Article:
Then we have two meetings to go, as you know, finally. The NATO-Ukraine Commission, where we have first Deputy Foreign Minister Handogiy in our midst, who will discuss without any doubt with his NATO colleagues Ukraine's internal political situation, its progress in reform and its progress in drafting the first so-called Annual National Programme, and Ukraine's very welcome participation in NATO's operations and missions.

After the NATO-Ukraine Commission we'll have a meeting of the NATO-Georgia Commission with Foreign Minister Vashadze, where we will have the opportunity to exchange views on the situation in Georgia, the progress in reform and of course, where NATO might do more and could do more to support that process.

At both meetings I'm sure the Ministers will reiterate NATO's strong support for Ukraine and Georgia's aspiration to move closer to the Alliance and to the determination of the allies to help them make those necessary steps.

This is what I have to tell you and I'm open to your comments and questions.

JAMES APPATHURAI (NATO Spokesman): We'll start back there. No, no, back.

Q: Thank you very much. Secretary General, Jonathan Marcus from the BBC. You stressed a number of aspects of Russia's behaviour that NATO cannot accept, even though you're going to resume a high-level dialogue. What of the dangers of turning to Russia to help with supply lines and so on into Afghanistan? Isn't this going to give Russia very strong leverage over the Alliance at a time when you still fundamentally disagree on so many crucial issues?

DE HOOP SCHEFFER: Well, let me reiterate that we have those fundamental disagreements, but let me also repeat that you can do two things. You can say we're not going to discuss those disagreements. Does that help? I do not think it will help in the long run. And you can say we'll discuss them.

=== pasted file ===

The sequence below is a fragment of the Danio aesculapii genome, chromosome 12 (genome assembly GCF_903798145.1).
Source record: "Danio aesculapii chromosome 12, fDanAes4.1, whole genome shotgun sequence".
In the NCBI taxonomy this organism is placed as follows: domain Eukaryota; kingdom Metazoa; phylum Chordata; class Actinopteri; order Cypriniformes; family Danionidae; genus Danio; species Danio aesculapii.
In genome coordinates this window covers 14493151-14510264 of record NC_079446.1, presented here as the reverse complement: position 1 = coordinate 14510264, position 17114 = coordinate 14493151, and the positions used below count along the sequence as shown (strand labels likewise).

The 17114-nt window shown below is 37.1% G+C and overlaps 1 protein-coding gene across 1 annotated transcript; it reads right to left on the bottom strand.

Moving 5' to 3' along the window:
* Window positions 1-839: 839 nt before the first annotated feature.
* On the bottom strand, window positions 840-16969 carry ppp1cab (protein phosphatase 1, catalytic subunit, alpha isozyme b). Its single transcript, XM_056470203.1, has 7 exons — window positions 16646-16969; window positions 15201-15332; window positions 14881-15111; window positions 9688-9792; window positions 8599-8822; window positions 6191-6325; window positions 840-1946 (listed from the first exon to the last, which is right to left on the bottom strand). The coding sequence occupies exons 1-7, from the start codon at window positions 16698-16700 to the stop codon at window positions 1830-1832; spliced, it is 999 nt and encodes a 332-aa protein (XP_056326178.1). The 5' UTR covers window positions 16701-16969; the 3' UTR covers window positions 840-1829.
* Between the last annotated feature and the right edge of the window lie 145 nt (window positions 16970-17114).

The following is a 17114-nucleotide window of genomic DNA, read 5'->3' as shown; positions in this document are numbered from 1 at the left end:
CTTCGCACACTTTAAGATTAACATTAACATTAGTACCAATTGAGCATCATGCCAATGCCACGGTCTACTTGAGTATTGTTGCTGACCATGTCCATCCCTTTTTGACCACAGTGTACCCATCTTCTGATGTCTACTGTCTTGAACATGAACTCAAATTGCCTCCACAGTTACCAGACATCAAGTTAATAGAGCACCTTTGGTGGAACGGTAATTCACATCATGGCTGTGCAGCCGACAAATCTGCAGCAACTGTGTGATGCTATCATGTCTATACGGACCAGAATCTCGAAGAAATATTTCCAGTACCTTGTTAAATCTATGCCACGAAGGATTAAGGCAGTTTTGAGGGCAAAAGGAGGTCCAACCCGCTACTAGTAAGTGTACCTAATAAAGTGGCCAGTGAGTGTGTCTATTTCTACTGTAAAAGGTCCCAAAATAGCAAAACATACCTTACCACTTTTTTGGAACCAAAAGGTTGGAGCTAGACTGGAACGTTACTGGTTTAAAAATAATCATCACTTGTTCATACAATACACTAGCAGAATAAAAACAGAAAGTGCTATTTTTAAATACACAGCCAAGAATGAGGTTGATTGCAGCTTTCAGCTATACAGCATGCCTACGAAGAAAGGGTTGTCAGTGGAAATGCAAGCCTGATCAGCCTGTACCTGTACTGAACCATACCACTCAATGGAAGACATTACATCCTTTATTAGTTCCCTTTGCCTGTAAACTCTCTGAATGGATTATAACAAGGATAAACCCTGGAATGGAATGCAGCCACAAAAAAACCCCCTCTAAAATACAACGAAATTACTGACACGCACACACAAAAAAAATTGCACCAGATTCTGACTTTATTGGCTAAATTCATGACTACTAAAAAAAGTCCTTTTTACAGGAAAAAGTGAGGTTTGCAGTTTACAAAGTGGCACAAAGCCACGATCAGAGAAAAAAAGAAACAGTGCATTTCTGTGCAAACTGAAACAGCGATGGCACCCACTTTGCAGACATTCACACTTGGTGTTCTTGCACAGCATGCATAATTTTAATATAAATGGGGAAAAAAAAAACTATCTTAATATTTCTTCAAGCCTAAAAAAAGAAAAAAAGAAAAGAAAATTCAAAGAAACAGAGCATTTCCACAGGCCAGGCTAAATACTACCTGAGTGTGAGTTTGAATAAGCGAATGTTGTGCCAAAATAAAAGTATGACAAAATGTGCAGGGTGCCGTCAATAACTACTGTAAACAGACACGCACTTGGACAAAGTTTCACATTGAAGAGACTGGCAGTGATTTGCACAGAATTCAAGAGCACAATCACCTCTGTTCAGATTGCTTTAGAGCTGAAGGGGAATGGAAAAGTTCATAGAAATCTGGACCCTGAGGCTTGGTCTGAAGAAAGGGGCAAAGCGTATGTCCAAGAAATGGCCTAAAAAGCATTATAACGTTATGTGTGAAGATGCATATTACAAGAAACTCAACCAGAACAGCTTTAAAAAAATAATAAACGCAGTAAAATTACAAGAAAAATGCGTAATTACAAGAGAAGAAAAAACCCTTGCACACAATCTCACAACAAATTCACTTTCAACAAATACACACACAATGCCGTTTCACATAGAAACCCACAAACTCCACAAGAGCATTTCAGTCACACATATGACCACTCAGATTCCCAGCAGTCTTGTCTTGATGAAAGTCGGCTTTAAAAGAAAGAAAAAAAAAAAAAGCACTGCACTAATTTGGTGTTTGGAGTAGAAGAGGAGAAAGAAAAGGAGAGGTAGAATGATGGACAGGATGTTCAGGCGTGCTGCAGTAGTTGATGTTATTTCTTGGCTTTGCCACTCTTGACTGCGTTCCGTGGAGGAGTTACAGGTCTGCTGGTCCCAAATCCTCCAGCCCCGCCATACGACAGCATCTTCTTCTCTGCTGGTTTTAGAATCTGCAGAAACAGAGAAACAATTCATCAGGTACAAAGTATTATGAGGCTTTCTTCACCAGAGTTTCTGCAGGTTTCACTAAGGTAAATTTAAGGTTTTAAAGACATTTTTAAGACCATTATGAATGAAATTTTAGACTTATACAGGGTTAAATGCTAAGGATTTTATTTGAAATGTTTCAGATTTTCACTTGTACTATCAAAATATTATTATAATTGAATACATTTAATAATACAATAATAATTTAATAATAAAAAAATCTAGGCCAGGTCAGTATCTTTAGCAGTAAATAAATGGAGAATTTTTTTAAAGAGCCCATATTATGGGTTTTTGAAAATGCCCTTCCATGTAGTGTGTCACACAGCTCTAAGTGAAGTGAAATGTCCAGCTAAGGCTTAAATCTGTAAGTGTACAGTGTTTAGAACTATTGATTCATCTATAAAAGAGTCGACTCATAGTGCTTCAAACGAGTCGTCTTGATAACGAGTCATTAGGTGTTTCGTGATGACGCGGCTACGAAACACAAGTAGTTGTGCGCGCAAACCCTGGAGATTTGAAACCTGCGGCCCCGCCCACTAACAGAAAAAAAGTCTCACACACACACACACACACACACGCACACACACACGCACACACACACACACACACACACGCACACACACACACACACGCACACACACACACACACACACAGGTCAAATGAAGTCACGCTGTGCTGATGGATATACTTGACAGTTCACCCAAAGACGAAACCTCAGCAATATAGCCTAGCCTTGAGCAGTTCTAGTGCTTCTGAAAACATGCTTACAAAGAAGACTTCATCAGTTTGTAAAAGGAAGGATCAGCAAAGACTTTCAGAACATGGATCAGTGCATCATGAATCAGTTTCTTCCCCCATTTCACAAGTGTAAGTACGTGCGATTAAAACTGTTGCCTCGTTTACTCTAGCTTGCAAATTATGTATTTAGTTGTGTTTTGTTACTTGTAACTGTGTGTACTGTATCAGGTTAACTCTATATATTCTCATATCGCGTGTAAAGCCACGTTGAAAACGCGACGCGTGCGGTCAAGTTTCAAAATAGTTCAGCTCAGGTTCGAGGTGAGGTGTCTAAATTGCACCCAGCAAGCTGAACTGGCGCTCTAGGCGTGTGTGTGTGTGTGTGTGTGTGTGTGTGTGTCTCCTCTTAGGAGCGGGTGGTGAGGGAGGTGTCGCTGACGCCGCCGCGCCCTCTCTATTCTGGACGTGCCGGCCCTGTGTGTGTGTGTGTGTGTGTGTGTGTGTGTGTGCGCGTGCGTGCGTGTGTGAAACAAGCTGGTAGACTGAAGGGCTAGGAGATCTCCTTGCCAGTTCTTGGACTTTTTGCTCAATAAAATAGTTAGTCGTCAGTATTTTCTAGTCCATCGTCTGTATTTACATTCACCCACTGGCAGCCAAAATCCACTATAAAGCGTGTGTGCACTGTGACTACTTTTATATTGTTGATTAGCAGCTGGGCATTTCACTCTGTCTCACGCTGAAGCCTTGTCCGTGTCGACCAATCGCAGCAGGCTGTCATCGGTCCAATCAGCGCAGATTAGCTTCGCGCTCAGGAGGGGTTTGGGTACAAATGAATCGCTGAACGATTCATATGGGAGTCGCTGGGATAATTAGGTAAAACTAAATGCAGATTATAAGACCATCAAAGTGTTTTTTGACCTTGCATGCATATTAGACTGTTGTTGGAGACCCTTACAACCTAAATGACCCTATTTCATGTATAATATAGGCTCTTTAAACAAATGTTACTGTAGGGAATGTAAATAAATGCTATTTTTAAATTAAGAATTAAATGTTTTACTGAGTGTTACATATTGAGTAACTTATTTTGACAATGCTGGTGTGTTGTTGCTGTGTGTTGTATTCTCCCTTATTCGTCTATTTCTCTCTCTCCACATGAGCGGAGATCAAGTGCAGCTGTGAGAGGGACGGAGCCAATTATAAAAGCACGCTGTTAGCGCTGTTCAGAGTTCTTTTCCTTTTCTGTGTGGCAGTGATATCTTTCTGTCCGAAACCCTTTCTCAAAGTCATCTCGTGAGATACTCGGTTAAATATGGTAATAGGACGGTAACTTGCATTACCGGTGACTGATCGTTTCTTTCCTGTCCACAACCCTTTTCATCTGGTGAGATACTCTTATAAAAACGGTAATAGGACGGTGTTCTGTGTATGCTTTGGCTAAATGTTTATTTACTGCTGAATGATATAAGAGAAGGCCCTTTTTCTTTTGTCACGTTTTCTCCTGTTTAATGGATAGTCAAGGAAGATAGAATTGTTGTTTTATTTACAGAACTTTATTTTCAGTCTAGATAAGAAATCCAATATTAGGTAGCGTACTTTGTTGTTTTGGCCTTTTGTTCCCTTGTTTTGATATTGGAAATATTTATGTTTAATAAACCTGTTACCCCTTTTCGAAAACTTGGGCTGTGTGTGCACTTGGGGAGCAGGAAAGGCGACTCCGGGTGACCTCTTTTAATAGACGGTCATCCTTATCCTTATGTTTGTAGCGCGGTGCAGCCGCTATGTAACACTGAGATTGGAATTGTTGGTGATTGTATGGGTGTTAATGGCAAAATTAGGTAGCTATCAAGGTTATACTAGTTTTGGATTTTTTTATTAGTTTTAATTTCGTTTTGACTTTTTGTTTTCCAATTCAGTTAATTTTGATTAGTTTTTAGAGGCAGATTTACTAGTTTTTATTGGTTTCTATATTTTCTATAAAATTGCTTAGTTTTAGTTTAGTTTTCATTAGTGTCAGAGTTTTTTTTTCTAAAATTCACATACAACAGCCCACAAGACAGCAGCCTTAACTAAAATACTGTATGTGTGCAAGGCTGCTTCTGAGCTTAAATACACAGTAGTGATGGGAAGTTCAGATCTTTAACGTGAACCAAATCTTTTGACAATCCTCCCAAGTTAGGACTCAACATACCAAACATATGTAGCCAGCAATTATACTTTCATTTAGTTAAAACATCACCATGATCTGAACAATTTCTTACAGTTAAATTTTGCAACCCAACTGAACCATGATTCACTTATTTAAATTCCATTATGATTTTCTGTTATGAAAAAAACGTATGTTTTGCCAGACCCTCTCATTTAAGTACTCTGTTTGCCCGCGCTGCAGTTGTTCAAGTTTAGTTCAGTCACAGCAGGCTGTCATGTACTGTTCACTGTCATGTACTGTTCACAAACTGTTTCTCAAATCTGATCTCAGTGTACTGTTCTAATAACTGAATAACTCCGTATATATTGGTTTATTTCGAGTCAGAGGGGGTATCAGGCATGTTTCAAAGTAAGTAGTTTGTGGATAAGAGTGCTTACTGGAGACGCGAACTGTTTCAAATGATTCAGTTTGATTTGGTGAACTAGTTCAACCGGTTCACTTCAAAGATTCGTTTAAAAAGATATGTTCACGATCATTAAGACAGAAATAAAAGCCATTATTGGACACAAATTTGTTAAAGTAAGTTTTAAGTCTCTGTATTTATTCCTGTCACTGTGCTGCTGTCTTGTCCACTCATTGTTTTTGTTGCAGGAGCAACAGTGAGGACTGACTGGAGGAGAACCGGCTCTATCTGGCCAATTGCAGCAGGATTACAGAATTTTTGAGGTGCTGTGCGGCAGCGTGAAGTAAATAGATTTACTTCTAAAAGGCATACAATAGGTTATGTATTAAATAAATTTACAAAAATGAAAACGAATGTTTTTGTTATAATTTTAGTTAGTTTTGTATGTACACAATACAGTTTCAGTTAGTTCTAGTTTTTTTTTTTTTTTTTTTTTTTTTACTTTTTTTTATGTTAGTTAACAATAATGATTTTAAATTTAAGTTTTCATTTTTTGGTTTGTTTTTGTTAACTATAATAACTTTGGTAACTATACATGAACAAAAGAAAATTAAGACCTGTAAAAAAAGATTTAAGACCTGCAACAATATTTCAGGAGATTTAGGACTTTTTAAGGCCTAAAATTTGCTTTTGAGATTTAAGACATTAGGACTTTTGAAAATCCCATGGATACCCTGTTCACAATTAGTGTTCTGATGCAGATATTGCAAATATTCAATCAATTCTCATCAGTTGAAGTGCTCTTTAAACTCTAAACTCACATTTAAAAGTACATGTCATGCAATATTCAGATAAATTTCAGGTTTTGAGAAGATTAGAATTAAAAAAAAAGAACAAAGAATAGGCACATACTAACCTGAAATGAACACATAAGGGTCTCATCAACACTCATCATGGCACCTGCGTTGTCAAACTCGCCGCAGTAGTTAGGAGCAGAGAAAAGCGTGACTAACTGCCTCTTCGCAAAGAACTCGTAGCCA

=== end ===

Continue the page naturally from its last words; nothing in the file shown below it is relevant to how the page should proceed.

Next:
I had an interesting discussion and debate with the Deputy Prime Minister Ivanov, Sergey Ivanov in Munich and I can tell you that on the issues I mentioned we did not agree, but... and here comes the but, and that is that on issues like terrorism, like indeed supply lines for Afghanistan, but let me mitigate to a certain extent what you said about supply lines. It is important that there are alternative lines of communication for Afghanistan, but we have a few of them, and all are open. But indeed, Russia has shown an interest, and I think we should be happy about that, to work together with NATO on the so-called northern route.

And we are, as you know, in NATO, already for quite some time, negotiating with Central Asian states to make that northern route possible.

So Afghanistan is a case in point where I think NATO and Russia can better work together.

The fight against terrorism is another one. The fight against narcotics is another one. The proliferation of weapons of mass destruction is another one. Russia is an important player. Russia is a global player. And that means that not talking to them is not an option. We were all very much shocked by the crisis in Georgia. No need to mention the December communiqué of these same Foreign Ministers where that shock was very much visible. We have a number of fundamental differences, but I do not think that we are creating leverage, and I do not think, by the way, that that is the way the Russians approach this.

Q: James Blitz, Financial Times. Secretary General, two questions.

DE HOOP SCHEFFER: Where are you? Where are you?

Q: I'm here. I'm here.

DE HOOP SCHEFFER: You're here, okay.